Current version

v1.10.4 (stable)


Main page
Archived news
Plugin SDK
Knowledge base
Contact info
Other projects


Blog Archive


A couple of days ago I found myself writing a breadth-first search routine in C++ for a particular puzzle (Klotski, to be specific). Since I was using Visual C++, I needed a set for the board database, and decided to use its stdext::hash_set.

stdext::hash_set... sucks.

See, Visual C++'s Standard Template Library (STL) is based on the implementation from Dinkumware, and has the following prototype:

template<class Key,
class Traits = hash_compare<Key, less<Key> >,
class Allocator = allocator<Key> >
class hash_set;

Notice two things about this hash set implementation: it takes a less-than predicate, and it doesn't take an equality predicate. What the frick kind of hash table requires a less-than predicate??? And we're not talking about a predicate for the hash code here, but a less-than comparison operator for the whole key. It defeats one of the main advantages of a hash container, since IMO it's often easier to write hash and equality predicates instead of a less-than predicate, as long as you aren't dealing with floats. I've never seen a hashed container that required this -- not in SGI-STL/STLport, not in Java, not in the .NET Framework. As you might expect, this means that VC8's hash_set is a pain in the butt to use and is slow. Thankfully, C++ TR1's unordered_set follows the SGI-STL/STLport path rather than Dinkumware's.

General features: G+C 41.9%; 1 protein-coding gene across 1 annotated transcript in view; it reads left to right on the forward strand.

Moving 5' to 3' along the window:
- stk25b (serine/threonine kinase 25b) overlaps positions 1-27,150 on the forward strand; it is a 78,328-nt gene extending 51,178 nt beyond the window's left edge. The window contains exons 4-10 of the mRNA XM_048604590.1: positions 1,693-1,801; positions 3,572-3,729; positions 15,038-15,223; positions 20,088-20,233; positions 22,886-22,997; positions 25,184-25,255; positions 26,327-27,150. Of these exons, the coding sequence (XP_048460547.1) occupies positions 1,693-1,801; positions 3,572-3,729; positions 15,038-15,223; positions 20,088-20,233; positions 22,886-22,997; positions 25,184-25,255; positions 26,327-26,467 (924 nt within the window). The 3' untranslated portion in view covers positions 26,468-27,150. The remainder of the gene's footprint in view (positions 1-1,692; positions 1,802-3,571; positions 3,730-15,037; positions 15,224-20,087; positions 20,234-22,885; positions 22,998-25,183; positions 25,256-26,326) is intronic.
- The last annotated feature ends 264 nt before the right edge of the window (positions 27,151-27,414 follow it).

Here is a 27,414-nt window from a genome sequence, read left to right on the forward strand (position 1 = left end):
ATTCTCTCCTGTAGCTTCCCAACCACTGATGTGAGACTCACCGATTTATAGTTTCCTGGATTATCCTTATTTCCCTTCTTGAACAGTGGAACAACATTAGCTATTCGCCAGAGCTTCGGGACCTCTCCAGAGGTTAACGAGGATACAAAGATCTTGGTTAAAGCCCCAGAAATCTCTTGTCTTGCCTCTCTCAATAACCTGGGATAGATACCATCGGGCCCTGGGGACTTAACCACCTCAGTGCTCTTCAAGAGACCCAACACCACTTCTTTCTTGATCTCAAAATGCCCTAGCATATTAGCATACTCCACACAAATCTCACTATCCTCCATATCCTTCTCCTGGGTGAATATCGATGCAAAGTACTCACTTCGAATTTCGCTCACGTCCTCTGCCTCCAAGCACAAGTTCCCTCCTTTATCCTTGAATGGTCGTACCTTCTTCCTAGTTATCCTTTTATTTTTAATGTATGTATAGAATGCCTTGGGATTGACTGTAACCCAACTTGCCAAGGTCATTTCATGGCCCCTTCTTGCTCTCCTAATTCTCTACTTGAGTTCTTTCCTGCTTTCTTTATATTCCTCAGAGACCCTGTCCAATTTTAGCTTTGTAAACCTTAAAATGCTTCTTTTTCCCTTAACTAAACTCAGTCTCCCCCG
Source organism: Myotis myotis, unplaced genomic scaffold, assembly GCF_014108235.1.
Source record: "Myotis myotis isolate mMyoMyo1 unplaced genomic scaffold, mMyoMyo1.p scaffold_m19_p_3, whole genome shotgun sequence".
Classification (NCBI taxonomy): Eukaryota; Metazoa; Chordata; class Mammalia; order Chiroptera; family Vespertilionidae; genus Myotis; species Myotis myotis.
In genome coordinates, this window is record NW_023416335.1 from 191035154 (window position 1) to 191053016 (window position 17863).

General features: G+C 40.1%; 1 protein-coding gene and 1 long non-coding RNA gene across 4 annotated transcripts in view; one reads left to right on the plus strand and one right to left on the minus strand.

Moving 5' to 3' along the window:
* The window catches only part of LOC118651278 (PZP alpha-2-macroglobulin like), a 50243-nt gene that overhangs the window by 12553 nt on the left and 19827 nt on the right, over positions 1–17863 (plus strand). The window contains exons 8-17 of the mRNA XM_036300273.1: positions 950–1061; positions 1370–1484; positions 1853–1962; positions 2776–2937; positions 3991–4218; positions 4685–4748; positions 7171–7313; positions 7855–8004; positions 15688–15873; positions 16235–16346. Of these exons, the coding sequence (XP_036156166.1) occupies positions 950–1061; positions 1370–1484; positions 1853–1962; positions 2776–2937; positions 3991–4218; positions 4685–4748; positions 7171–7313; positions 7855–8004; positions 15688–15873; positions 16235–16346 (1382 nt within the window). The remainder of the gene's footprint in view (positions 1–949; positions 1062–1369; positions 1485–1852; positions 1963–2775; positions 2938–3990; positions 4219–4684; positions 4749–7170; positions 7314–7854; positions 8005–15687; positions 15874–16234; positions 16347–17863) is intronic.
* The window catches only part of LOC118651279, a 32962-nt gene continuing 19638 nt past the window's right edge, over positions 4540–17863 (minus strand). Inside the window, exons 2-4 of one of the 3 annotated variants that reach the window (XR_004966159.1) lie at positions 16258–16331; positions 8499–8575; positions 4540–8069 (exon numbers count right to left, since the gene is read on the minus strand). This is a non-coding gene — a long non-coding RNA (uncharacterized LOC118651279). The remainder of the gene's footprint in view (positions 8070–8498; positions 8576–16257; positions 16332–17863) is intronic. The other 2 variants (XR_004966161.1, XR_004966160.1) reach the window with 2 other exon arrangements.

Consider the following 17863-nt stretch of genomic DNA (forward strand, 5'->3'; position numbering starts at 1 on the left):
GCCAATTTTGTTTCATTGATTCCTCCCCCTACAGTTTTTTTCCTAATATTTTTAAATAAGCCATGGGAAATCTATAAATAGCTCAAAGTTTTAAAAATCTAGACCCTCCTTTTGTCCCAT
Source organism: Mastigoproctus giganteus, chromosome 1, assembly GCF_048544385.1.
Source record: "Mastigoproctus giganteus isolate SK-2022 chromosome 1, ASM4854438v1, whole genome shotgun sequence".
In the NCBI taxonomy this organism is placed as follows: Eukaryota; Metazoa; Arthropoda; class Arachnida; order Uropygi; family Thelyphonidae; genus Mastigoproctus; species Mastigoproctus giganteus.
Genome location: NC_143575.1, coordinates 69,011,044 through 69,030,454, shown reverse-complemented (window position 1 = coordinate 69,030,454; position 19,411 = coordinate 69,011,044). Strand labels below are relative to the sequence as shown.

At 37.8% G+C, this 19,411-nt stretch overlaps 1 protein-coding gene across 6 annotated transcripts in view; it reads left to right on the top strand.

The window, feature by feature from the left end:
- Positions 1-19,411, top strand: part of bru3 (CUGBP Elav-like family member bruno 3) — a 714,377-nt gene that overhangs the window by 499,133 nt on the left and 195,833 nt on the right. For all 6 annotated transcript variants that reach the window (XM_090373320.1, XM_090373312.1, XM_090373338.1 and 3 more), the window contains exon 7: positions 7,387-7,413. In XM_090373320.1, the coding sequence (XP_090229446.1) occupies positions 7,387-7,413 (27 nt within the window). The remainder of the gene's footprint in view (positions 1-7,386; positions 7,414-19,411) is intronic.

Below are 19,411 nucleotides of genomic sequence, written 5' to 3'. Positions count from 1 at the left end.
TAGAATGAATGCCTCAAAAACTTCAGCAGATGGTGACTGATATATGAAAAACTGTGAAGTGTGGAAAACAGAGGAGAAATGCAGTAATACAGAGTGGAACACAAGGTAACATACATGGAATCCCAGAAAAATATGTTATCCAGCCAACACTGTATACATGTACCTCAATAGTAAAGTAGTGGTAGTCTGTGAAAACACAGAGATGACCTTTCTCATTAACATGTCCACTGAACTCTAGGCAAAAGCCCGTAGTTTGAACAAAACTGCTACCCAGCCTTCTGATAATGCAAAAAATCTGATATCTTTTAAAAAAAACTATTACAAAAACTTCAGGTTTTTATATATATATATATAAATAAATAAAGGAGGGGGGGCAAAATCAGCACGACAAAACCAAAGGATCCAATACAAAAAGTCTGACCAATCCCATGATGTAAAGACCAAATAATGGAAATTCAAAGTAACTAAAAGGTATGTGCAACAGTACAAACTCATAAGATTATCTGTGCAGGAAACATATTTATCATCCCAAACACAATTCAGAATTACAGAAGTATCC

I haven't really had a need for a full blown hash_map or a hash_set in VirtualDub, but I'm thinking that if I do, I'll be better off writing my own....


This blog was originally open for comments when this entry was first posted, but was later closed and then removed due to spam and after a migration away from the original blog software. Unfortunately, it would have been a lot of work to reformat the comments to republish them. The author thanks everyone who posted comments and added to the discussion.